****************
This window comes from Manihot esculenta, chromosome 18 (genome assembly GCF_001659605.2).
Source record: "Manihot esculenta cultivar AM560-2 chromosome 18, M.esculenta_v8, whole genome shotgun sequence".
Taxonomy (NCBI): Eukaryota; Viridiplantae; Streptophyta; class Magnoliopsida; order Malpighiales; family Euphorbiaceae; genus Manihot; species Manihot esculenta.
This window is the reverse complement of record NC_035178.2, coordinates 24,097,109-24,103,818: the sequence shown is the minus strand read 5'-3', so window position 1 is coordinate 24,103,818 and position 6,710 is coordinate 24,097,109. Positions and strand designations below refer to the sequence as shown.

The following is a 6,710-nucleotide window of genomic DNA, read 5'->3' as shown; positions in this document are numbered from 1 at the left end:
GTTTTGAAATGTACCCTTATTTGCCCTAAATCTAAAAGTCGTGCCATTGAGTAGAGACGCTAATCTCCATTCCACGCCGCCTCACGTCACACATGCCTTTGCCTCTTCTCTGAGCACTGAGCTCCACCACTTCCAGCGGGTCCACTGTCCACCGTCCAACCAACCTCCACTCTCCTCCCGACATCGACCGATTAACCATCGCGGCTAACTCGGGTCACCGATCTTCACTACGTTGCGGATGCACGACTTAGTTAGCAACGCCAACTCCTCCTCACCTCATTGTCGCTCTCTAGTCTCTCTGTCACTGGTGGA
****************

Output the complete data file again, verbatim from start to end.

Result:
This window comes from Manihot esculenta, chromosome 18 (genome assembly GCF_001659605.2).
Source record: "Manihot esculenta cultivar AM560-2 chromosome 18, M.esculenta_v8, whole genome shotgun sequence".
Taxonomy (NCBI): Eukaryota; Viridiplantae; Streptophyta; class Magnoliopsida; order Malpighiales; family Euphorbiaceae; genus Manihot; species Manihot esculenta.
This window is the reverse complement of record NC_035178.2, coordinates 24,097,109-24,103,818: the sequence shown is the minus strand read 5'-3', so window position 1 is coordinate 24,103,818 and position 6,710 is coordinate 24,097,109. Positions and strand designations below refer to the sequence as shown.

The following is a 6,710-nucleotide window of genomic DNA, read 5'->3' as shown; positions in this document are numbered from 1 at the left end:
GTTTTGAAATGTACCCTTATTTGCCCTAAATCTAAAAGTCGTGCCATTGAGTAGAGACGCTAATCTCCATTCCACGCCGCCTCACGTCACACATGCCTTTGCCTCTTCTCTGAGCACTGAGCTCCACCACTTCCAGCGGGTCCACTGTCCACCGTCCAACCAACCTCCACTCTCCTCCCGACATCGACCGATTAACCATCGCGGCTAACTCGGGTCACCGATCTTCACTACGTTGCGGATGCACGACTTAGTTAGCAACGCCAACTCCTCCTCACCTCATTGTCGCTCTCTAGTCTCTCTGTCACTGGTGGA